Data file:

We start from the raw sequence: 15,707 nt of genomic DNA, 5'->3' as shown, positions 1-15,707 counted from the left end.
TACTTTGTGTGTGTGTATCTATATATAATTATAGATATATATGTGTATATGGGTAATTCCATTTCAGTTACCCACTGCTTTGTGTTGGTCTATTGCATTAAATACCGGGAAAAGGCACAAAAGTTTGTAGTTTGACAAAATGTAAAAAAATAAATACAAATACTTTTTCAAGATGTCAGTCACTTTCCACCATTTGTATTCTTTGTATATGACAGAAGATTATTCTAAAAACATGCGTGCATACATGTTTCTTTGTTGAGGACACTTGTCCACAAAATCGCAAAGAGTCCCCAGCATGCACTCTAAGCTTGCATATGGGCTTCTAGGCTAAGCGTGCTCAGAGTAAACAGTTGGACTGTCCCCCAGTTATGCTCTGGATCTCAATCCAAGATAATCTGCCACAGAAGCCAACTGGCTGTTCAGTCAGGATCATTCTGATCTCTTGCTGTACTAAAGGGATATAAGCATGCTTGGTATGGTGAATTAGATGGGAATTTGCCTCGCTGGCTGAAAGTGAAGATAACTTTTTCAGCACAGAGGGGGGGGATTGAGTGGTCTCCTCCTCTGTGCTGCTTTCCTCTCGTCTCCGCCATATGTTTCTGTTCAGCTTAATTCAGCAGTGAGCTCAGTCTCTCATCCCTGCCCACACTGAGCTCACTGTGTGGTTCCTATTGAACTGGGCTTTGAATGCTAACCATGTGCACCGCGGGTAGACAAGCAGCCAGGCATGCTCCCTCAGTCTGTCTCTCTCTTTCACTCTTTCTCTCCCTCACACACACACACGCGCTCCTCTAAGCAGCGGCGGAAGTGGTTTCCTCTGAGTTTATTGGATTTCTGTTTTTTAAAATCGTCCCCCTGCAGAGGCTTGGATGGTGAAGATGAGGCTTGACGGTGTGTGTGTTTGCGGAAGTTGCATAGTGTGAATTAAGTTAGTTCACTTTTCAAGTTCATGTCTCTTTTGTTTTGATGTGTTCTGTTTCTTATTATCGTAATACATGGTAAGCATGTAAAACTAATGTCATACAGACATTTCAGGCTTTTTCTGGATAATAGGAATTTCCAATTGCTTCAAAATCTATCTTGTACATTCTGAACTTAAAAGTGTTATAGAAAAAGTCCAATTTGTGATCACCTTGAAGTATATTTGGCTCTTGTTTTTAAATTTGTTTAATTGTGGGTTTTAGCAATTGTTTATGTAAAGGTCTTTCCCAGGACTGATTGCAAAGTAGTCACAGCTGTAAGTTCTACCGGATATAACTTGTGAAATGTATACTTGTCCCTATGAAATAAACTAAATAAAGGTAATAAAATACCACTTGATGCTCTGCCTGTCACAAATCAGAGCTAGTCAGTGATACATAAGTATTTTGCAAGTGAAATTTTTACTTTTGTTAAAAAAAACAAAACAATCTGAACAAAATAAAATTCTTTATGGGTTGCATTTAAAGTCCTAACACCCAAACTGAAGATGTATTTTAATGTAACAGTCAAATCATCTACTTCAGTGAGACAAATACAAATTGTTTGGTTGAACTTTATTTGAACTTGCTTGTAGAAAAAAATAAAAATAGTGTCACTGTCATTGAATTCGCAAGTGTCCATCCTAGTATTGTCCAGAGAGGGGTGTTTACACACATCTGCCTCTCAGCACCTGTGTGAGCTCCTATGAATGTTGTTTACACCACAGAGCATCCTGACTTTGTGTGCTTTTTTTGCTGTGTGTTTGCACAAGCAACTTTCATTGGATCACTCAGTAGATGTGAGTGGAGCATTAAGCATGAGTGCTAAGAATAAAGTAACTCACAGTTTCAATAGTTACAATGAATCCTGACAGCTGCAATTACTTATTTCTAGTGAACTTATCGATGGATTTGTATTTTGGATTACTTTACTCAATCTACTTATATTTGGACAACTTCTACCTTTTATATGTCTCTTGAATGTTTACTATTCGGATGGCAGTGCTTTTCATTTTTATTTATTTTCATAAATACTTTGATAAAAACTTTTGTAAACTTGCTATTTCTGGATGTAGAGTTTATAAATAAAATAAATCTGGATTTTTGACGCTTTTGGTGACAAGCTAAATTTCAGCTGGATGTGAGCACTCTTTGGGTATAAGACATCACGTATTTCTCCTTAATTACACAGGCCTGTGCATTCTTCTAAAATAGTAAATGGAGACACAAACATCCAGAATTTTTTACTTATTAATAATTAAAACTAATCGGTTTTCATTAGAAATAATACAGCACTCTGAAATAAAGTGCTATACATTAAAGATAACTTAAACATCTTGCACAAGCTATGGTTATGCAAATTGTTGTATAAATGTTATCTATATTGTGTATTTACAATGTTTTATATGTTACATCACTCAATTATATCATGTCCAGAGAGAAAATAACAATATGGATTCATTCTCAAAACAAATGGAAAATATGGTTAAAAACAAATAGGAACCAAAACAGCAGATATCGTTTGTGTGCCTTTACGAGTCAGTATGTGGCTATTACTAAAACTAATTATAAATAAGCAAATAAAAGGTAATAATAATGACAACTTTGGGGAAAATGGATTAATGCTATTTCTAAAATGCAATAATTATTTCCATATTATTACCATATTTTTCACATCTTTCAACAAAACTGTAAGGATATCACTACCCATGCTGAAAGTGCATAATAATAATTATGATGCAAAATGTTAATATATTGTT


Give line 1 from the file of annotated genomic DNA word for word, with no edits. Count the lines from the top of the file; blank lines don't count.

We start from the raw sequence: 15,707 nt of genomic DNA, 5'->3' as shown, positions 1-15,707 counted from the left end.